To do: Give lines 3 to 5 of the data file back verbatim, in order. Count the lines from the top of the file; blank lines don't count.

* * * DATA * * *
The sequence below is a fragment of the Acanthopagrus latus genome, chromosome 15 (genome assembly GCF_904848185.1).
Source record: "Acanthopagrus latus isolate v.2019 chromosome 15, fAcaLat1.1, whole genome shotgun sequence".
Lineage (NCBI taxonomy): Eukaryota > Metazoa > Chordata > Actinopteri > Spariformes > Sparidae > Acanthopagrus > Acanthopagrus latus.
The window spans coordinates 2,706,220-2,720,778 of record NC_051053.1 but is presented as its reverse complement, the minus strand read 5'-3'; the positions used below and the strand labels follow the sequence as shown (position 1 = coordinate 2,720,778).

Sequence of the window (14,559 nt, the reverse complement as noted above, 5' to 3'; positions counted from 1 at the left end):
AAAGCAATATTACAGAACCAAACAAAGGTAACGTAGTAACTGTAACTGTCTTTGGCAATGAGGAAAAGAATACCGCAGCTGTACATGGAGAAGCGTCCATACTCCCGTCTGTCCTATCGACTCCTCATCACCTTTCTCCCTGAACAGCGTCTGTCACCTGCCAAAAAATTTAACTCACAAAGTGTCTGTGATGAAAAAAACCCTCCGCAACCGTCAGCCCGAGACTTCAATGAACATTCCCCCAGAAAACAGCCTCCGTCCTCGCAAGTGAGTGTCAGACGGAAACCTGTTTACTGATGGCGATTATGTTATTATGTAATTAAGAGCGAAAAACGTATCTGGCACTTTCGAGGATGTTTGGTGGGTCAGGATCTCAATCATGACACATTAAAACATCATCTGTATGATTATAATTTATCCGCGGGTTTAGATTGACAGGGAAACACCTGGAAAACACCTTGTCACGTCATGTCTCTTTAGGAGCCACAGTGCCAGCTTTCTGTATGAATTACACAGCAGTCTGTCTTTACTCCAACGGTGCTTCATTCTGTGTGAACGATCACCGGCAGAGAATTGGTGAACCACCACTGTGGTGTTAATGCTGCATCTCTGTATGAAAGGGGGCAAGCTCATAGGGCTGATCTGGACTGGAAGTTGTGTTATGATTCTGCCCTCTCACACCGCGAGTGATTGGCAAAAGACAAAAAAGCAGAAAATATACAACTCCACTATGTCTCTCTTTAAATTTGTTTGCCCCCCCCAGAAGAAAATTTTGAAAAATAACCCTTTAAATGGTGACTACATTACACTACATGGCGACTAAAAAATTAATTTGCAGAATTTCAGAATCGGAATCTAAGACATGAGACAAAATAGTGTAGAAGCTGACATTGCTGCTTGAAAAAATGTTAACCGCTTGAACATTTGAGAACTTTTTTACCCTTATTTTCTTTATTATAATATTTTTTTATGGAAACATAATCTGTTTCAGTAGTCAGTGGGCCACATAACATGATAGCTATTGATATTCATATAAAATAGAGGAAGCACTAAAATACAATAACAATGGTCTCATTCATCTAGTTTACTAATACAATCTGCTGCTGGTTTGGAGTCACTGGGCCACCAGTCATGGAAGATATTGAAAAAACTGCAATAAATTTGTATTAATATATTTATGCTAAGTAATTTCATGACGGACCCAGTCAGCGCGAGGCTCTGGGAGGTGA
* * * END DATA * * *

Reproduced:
Lineage (NCBI taxonomy): Eukaryota > Metazoa > Chordata > Actinopteri > Spariformes > Sparidae > Acanthopagrus > Acanthopagrus latus.
The window spans coordinates 2,706,220-2,720,778 of record NC_051053.1 but is presented as its reverse complement, the minus strand read 5'-3'; the positions used below and the strand labels follow the sequence as shown (position 1 = coordinate 2,720,778).

Sequence of the window (14,559 nt, the reverse complement as noted above, 5' to 3'; positions counted from 1 at the left end):